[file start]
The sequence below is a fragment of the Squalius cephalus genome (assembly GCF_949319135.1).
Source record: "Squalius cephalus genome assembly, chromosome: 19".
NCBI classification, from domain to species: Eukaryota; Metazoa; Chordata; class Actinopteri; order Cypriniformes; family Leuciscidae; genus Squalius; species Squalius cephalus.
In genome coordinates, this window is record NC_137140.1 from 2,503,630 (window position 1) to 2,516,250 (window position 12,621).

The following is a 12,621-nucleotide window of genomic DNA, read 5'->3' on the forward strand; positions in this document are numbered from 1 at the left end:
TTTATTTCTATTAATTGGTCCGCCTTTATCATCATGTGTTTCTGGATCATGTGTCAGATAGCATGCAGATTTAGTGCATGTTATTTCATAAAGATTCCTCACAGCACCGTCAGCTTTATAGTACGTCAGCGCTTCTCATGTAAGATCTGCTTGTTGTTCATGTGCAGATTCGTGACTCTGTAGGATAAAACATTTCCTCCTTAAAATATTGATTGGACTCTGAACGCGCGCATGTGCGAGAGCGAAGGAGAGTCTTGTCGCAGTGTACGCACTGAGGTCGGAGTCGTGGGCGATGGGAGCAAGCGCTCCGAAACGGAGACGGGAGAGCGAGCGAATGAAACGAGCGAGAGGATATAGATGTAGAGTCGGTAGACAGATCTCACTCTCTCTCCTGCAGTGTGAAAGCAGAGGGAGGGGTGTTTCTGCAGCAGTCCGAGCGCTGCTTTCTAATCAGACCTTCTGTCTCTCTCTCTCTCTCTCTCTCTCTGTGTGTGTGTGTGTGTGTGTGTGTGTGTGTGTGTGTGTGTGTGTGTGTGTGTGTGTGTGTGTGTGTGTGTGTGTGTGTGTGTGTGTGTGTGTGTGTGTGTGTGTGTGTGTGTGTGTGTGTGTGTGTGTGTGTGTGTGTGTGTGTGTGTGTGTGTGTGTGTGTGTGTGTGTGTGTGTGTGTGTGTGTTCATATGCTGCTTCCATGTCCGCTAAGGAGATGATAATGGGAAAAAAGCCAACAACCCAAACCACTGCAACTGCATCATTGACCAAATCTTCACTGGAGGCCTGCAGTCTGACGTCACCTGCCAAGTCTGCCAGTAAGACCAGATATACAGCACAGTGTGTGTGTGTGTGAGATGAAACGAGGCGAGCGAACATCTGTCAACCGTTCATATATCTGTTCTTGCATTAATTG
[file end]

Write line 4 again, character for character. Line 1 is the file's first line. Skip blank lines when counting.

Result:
In genome coordinates, this window is record NC_137140.1 from 2,503,630 (window position 1) to 2,516,250 (window position 12,621).